I’d been carefully keeping track of her glucose levels on a table I created. When Coco arrived, I noticed that she had a bare patch of skin on her tail. That spot became the perfect place to prick her to take her glucose levels. She barely noticed and I was able to pet her and keep her distracted while doing it. It wasn’t easy getting used to doing it and in the beginning I had to have Jack or Abbie come and help, but I’ve gotten adept at balancing the pen with the needle and the monitor with the test strip. I highlighted the normal glucose readings in yellow and the low ones in purple. That made it easy to see the days she was doing well and when she wasn’t. I also noted the medications she was getting, and the diazoxide levels, as well as how she was eating and feeling. That table helped a lot at the end.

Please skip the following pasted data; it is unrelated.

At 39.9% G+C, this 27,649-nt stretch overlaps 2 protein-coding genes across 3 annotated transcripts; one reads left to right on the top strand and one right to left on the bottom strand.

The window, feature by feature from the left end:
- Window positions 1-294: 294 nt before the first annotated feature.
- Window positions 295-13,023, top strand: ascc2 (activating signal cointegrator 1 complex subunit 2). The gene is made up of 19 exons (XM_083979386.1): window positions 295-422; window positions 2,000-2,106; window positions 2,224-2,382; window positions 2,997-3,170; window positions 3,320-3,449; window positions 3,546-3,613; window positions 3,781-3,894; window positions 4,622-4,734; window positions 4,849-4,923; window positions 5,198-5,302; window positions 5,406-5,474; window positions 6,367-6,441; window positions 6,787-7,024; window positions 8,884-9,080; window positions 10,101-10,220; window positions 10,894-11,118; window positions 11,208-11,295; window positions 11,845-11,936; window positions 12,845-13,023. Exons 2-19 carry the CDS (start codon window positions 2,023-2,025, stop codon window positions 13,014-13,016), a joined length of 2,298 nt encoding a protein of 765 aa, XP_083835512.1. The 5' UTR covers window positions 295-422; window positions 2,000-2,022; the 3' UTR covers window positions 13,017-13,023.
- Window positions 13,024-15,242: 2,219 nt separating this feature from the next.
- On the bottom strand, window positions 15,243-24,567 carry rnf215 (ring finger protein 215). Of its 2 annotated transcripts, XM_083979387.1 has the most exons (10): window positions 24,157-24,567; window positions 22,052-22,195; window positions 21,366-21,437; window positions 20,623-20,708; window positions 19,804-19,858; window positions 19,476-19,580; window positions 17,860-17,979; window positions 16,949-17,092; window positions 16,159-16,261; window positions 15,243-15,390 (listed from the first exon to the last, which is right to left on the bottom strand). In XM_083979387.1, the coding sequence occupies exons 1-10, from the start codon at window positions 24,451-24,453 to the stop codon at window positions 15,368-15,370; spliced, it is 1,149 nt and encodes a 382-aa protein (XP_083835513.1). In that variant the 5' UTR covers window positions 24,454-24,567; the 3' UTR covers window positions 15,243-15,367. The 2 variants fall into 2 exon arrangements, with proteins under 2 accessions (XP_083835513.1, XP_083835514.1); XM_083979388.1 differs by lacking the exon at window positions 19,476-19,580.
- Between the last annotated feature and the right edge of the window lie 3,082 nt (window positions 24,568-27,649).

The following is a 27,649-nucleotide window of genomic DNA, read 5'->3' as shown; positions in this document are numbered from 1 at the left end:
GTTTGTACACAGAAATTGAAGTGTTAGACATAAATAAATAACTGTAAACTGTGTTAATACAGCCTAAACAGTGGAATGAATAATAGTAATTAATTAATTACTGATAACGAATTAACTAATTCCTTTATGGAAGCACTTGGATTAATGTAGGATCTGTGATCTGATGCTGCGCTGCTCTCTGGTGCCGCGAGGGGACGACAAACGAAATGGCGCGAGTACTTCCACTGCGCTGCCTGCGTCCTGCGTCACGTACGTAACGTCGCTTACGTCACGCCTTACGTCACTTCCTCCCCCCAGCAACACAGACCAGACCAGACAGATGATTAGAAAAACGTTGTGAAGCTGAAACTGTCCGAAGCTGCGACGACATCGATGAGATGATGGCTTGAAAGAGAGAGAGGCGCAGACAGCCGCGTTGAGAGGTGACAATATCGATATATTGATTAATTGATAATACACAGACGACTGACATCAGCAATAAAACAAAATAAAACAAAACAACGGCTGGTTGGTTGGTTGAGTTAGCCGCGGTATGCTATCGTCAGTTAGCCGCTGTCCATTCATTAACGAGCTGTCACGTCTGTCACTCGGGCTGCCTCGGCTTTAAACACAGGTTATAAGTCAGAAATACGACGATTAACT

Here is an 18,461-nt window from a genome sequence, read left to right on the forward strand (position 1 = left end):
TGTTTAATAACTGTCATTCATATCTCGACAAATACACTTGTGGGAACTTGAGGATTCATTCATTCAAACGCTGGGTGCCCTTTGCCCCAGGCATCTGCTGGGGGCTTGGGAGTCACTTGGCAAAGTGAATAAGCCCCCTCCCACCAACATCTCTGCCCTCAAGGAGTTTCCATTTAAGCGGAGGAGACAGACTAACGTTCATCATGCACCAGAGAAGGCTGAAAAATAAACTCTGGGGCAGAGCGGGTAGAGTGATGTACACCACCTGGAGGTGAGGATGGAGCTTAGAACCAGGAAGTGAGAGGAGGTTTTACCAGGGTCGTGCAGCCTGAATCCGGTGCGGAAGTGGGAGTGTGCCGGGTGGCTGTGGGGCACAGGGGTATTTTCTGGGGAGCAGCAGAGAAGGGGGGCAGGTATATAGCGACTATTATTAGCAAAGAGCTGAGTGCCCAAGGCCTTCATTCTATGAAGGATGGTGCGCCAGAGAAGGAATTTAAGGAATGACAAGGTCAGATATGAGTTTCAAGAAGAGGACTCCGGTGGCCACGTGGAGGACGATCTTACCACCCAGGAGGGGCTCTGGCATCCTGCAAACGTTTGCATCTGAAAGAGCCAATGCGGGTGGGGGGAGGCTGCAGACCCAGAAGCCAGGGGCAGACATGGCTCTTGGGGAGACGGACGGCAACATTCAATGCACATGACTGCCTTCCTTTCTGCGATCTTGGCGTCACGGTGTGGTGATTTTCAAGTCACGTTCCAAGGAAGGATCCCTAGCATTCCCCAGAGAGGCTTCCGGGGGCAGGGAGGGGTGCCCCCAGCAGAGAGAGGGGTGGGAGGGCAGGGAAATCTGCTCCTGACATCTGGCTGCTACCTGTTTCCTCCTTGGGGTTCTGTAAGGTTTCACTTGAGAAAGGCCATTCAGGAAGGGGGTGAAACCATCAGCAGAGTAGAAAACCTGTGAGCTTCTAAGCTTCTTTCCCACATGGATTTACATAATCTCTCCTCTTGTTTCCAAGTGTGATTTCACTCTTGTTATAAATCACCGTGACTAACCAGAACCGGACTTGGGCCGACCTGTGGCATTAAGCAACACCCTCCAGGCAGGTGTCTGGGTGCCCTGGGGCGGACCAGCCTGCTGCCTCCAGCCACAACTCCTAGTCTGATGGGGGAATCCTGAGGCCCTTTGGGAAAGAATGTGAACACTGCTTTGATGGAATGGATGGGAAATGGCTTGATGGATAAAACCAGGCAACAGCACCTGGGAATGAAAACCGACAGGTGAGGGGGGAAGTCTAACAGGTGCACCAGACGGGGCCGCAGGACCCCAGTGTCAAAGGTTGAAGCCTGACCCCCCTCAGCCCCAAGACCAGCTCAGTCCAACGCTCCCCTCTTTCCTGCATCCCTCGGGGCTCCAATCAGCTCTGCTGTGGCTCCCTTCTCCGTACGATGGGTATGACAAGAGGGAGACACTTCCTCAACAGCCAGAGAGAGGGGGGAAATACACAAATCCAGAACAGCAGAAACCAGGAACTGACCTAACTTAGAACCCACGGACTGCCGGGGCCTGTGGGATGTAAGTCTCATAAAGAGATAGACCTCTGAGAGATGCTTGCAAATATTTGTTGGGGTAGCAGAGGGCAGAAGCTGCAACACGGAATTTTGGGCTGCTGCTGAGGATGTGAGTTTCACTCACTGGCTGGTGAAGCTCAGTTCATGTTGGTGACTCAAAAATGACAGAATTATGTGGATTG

One thing I remember about Coco is that as much as we tried to get her to sleep in the bedroom with us and with the other three dogs, she wouldn’t. She would venture in the room, look around, but she always left. I got her to lie in one of the dog beds in our room, but after a minute she got up and left. At night, when Jack and I would lie in bed and read, she could come to the doorway and put her head just inside the door, laying it over the threshold. But after their last trip outside, she knew we were going to close the door, and she didn’t want to be shut in the room with us. She choose to sleep in the living room, on the couch, with the cats to keep her company. But in the morning, more often than not, she was waiting when I opened the door, just outside the door.